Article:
Rethinking Missing Data: Aleatoric Uncertainty-Aware Recommendation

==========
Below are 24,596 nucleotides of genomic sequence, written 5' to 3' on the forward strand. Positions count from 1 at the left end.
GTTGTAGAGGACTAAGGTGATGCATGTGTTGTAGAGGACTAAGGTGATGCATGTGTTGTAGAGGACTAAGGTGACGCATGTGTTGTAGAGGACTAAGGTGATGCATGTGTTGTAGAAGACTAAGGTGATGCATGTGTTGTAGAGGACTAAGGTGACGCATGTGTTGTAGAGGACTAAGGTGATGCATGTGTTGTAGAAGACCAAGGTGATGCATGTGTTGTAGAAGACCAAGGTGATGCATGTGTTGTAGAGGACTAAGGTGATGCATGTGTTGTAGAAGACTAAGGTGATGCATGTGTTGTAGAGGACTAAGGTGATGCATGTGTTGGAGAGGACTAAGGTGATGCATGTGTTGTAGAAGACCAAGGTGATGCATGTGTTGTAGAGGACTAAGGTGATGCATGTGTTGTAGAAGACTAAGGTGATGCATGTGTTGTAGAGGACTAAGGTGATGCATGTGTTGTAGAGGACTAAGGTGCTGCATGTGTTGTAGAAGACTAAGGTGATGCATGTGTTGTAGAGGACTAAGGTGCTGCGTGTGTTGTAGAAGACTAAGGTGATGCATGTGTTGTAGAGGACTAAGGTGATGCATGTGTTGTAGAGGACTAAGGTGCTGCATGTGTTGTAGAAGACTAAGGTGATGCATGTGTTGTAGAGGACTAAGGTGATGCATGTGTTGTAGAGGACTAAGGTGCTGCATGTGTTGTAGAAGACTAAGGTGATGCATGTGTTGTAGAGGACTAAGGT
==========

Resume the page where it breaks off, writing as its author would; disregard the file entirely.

Historical interactions are the default choice for recommender model training, which typically exhibit high sparsity, i.e., most user-item pairs are unobserved missing data. A standard choice is treating the missing data as negative training samples and estimating interaction likelihood between user-item pairs along with the observed interactions. In this way, some potential interactions are inevitably mislabeled during training, which will hurt the model fidelity, hindering the model to recall the mislabeled items, especially the long-tail ones. In this work, we investigate the mislabeling issue from a new perspective of aleatoric uncertainty, which describes the inherent randomness of missing data. The randomness pushes us to go beyond merely the interaction likelihood and embrace aleatoric uncertainty modeling. Towards this end, we propose a new Aleatoric Uncertainty-aware Recommendation (AUR) framework that consists of a new uncertainty estimator along with a normal recommender model. According to the theory of aleatoric uncertainty, we derive a new recommendation objective to learn the estimator. As the chance of mislabeling reflects the potential of a pair, AUR makes recommendations according to the uncertainty, which is demonstrated to improve the recommendation performance of less popular items without sacrificing the overall performance. We instantiate AUR on three representative recommender models: Matrix Factorization (MF), LightGCN, and VAE from mainstream model architectures. Extensive results on two real-world datasets validate the effectiveness of AUR w.r.t. better recommendation results, especially on long-tail items.

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